Wed, Nov 27, 2013 - Page 9 News List

Why we love conspiracy theories, and why that can be damaging

When faced with a chain of events, many people see patterns that are not really there and deduce cause and effect relationships which do not really exist

By Chris French  /  The Guardian, LONDON

Other research has pointed to the relevance of the psychological mechanism of projection. It appears that some people are more inclined to believe in conspiracies than others, because those people would themselves feel inclined to engage in conspiracies in similar contexts. The reasoning goes like this: “If I were in that situation, I would probably engage in conspiratorial behavior. That implies that most people would do likewise. Therefore, this conspiracy probably really did take place.”

Another factor that plays an important role is confirmation bias, probably the most ubiquitous cognitive bias of them all. We all have a tendency to pay more attention to evidence that supports what we already believe or want to be true and to ignore, neglect or dismiss evidence that contradicts our favored beliefs.

In one study, participants were presented with information relating to the JFK assassination. Some of the information was more consistent with the lone gunman explanation, some was more consistent with the conspiracy-based explanation. All participants found the information that was consistent with their pre-existing views more convincing than information that was inconsistent with those views. Thus the presentation of the same information had a polarizing effect: Those who already believed in the conspiracy theory believed in it even more strongly; those who already rejected the conspiracy theory, rejected it even more strongly.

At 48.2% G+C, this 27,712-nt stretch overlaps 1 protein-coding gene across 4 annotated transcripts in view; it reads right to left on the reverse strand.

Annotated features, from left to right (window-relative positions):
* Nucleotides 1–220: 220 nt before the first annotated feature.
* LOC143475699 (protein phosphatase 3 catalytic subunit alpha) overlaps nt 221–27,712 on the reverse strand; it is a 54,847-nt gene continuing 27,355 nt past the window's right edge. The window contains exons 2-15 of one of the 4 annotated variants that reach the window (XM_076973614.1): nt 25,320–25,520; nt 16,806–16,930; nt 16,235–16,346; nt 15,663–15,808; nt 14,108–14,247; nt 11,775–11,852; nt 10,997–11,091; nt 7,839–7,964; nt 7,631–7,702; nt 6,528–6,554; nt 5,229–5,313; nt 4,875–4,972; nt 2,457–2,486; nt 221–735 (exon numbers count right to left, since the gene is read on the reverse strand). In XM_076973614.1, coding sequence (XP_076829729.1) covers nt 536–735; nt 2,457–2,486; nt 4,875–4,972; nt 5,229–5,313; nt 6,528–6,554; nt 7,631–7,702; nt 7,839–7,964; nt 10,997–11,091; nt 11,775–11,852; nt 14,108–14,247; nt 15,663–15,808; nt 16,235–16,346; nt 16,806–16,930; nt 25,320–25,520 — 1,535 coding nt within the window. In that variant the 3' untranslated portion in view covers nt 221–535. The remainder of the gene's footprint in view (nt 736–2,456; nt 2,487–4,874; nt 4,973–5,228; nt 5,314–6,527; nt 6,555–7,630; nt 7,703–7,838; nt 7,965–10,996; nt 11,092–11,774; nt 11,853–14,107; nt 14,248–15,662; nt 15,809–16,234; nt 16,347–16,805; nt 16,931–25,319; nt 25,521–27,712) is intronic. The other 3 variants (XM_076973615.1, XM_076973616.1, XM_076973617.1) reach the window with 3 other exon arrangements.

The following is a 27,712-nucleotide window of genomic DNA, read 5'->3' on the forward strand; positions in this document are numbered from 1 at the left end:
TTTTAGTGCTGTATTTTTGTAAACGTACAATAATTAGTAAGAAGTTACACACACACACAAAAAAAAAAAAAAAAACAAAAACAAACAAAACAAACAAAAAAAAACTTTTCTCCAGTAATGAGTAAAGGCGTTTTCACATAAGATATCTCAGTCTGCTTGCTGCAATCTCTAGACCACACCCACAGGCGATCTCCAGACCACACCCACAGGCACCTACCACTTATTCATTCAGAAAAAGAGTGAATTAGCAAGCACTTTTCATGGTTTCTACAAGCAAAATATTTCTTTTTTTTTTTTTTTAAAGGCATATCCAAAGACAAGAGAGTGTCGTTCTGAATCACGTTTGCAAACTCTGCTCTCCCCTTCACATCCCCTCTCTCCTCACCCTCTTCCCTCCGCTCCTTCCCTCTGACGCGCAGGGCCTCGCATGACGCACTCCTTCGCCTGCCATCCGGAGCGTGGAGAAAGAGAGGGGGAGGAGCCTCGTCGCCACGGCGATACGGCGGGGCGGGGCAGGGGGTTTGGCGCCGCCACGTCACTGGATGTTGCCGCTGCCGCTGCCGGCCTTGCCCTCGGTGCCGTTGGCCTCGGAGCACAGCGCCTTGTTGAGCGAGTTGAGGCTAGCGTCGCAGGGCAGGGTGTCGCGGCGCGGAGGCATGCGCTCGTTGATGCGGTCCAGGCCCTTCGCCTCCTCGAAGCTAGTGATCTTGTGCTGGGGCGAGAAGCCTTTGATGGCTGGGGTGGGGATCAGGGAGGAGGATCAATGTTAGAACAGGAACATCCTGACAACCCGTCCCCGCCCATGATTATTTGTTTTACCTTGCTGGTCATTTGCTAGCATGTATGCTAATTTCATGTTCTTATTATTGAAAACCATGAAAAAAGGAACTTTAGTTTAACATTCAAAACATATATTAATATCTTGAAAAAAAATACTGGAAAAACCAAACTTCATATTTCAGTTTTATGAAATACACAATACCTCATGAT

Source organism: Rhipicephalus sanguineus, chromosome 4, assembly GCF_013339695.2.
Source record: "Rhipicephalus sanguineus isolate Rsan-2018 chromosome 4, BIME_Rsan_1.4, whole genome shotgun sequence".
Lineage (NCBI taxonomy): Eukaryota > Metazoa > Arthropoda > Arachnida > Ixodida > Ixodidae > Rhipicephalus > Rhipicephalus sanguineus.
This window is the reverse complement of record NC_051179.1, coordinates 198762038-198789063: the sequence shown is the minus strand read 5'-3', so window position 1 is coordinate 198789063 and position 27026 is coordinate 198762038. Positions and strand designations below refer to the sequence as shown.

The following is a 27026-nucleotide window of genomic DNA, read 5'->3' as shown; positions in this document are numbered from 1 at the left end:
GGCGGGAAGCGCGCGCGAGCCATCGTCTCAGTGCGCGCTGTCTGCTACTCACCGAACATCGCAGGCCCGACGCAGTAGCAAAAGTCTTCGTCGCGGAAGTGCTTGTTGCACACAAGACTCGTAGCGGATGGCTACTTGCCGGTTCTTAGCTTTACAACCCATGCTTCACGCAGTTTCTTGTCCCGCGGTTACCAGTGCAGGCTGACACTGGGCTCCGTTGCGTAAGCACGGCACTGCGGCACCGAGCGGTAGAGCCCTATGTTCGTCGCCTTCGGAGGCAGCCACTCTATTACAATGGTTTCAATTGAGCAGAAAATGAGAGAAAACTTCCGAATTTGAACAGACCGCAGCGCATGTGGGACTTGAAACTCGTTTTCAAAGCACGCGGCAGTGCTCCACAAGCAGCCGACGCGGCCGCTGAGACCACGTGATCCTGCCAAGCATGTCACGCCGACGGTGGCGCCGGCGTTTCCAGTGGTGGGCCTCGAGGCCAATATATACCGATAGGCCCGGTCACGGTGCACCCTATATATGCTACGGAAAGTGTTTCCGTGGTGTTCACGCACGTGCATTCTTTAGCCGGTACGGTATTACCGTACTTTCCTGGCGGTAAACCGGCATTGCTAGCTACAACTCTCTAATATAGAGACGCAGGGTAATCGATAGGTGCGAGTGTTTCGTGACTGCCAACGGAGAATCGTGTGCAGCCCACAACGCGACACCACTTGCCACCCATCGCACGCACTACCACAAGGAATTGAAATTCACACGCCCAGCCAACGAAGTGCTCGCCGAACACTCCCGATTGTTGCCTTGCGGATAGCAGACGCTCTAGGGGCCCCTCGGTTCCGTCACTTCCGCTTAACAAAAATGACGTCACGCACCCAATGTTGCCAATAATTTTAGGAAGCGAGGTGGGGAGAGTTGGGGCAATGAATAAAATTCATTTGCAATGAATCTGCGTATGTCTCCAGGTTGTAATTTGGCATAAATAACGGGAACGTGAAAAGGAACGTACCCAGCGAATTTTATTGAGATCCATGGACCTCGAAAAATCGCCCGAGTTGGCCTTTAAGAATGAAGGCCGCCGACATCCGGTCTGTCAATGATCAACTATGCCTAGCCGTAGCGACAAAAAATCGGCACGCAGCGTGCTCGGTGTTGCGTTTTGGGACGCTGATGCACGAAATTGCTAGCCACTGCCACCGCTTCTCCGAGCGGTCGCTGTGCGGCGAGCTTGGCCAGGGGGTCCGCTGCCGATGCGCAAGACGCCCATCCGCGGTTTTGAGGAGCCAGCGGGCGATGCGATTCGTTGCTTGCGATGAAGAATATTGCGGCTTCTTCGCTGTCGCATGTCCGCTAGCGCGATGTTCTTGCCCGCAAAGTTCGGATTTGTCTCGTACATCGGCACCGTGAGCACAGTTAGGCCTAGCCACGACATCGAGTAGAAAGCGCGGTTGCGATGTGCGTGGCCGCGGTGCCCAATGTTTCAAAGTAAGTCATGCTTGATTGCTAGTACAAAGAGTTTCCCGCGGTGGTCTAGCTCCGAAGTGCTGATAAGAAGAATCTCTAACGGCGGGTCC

In real life, information about major events is often complex and includes errors and anomalies, meaning that such contradictory interpretations are all too easy. One of our greatest strengths as a species is our ability to find patterns and connections in complex data, and to perceive cause and effect relationships between events. The problem is that we sometimes see patterns when they are not really there, and deduce cause and effect relationships where they do not exist.

Not surprisingly perhaps, those who believe strongly in conspiracies tend to show higher levels of anomie and paranoia. It is not just that they do not trust governments and official institutions. They are also less likely to trust their next-door neighbors and their colleagues at work. They tend to feel powerless, the victims of uncontrollable external forces, and it is arguably the case that belief in conspiracies gives them at least the illusion of control. Identifying an out-group as the cause of one’s misfortune — be it the government, the CIA, the Illuminati or whatever — means there is at least the possibility that this enemy can be defeated. It is also undeniably satisfying to believe that one is in possession of secret knowledge about the way things really are that others are either too stupid or ignorant to believe.

It should be noted that none of the psychologists engaged in this line of research would for one minute maintain that all conspiracy theories are false. A tiny minority of such theories do turn out to be true. The focus of this research is not upon whether any specific conspiracy theory is true or false, but instead upon trying to understand the factors that make such theories so easy to believe for so many people. A second focus is upon why some people are more drawn to believe in conspiracies, even entirely fictional or mutually contradictory ones, than others.

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